The school is a set of drab and crumbling buildings in a grassy area without a playground.

The wooden door to one classroom remains kicked in from a previous theft. Even the fence to the schoolyard was stolen, the teacher says.

“They have a room, chairs and teachers. That’s it,” Sander says.

Testing the Students

After an introduction to the kids with a “How are you?” and a collective “Bien” from the students, the team sets up.

Arelis, a six-year-old girl, is the first of the youngest group of children to be called by her teacher to take the hand of a tutor and walk over to the exercises. She’s visibly nervous and having a hard time answering. So the tutor tells her to answer with a nod for questions such as, “Do you have breakfast before you go to school?”

The team quickly adapts to other challenges.

During the vision test, one little boy answers “A” for every single letter. It takes quick thinking by a tutor to ask him to draw each letter in the air with his finger – which he does, indicating perfect vision.

The brief morning session gives the tutors better insight into the children’s needs. Some lack toothbrushes, while others have no books to read.

The team’s enthusiasm is tempered by knowledge of the hard work they have ahead of them.

Alfredo Urbina, a tutor and hotel staff member, says, “We cannot complete the goal if we do not work hard.”

He said the hotel staff understands that by working at Hotel con Corazon they are helping the local community.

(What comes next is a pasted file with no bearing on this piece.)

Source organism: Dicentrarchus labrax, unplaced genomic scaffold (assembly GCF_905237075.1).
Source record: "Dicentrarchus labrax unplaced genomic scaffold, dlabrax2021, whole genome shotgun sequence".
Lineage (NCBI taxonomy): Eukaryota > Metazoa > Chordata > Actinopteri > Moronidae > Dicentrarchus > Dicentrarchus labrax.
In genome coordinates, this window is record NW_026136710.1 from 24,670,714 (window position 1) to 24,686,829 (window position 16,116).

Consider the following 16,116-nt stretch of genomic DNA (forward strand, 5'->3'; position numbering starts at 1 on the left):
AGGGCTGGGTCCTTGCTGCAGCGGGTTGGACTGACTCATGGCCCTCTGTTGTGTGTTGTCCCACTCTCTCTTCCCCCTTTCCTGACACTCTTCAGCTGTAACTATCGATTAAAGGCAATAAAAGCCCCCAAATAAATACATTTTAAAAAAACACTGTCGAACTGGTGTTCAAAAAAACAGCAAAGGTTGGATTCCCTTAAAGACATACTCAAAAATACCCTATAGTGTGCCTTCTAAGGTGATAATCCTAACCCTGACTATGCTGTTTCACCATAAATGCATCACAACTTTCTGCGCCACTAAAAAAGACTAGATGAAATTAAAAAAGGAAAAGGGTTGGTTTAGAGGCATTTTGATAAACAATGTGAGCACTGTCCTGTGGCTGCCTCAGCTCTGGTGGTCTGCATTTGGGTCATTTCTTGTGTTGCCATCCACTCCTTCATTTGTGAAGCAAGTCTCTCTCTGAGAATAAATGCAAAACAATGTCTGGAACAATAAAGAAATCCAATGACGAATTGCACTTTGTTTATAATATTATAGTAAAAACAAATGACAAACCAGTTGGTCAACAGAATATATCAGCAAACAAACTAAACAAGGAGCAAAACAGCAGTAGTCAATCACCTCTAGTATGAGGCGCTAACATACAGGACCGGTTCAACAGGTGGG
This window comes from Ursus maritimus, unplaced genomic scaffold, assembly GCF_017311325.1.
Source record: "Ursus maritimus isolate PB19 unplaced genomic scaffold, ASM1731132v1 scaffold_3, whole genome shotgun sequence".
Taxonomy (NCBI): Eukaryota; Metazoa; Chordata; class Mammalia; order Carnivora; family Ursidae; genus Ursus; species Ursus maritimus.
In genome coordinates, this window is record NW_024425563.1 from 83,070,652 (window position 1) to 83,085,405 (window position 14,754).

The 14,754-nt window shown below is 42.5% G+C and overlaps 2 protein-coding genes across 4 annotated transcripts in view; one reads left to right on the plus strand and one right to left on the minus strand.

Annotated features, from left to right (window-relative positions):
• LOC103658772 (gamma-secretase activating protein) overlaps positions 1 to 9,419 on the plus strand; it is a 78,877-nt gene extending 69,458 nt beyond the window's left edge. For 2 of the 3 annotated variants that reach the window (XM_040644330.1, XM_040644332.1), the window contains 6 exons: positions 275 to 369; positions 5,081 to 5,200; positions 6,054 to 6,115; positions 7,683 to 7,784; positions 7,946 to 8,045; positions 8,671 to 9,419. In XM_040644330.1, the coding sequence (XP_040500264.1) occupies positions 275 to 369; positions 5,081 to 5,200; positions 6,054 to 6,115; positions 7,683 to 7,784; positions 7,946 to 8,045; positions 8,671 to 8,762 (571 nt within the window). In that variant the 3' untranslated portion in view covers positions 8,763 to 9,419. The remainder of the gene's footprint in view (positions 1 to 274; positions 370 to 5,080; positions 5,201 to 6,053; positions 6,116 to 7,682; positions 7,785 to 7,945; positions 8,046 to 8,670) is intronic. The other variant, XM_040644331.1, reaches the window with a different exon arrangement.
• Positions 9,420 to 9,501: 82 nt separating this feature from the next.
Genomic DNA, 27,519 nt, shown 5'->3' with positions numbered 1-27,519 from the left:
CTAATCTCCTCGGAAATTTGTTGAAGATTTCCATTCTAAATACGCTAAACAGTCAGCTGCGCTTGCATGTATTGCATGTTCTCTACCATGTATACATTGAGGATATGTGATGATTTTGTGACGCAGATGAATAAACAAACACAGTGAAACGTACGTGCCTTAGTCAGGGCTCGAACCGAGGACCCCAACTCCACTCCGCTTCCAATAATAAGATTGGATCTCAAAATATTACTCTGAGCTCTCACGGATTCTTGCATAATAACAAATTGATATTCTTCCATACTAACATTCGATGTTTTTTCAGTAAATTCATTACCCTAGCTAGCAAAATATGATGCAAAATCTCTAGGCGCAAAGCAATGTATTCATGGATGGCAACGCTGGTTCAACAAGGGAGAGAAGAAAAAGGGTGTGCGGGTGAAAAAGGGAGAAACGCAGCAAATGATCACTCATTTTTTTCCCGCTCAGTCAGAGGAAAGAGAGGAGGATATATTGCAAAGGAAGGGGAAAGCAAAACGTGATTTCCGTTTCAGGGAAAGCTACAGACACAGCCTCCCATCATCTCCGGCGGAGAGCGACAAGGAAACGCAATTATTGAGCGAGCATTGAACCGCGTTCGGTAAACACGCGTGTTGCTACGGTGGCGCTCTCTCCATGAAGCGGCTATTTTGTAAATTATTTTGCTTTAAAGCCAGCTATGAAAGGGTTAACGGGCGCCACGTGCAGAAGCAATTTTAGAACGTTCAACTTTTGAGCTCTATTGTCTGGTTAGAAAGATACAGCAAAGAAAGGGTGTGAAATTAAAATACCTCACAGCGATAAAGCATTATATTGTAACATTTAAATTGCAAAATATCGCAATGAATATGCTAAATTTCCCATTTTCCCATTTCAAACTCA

More Than Heart

A short walk from Granada’s Central Park, the hotel’s plain white façade transforms into a large airy courtyard, where guests can enjoy their large included breakfast, relax in the hammocks, play with the child-size chess pieces, or admire the photographs on the walls taken by children in the community.

Equipped with a pool, bar, WiFi and airconditioning within the simple, modern rooms, the hotel also offers Spanish lessons, has an in-house travel agent, hosts weekly salsa dance nights and offers a free space for volunteer organizations to hold events.

One former guest, Delores Bushong, said, “I really liked the idea that I was supporting a business that was helping Nicaraguans.”

At a rate of $48 a night for a single room, and $60 for a double, she called the hotel “even better than I expected for the great price.”

Less than a year old, Hotel con Corazon was the brainchild of Marcel Zuidhof and Onno Oostveen, two Dutch businessmen. Sanders, their friend, recalls that the initial idea began several years ago when they “had the idea to do something good for the world.”

Drawing on an example of a hotel in Peru that fed poor children, they re-applied the model to instead focus on education, and looked towards Nicaragua for its emerging tourism industry and poor education system.

“This country has so much to offer – why is it so poor?” Sanders says.

But by consulting with parents and teachers, and doing their research, he and his team hope to find real solutions to help Nicaraguan children.

While Hotel con Corazon may be best known for its big heart, to be successful in the long run it’s using its ears and brain, too. For more info, <>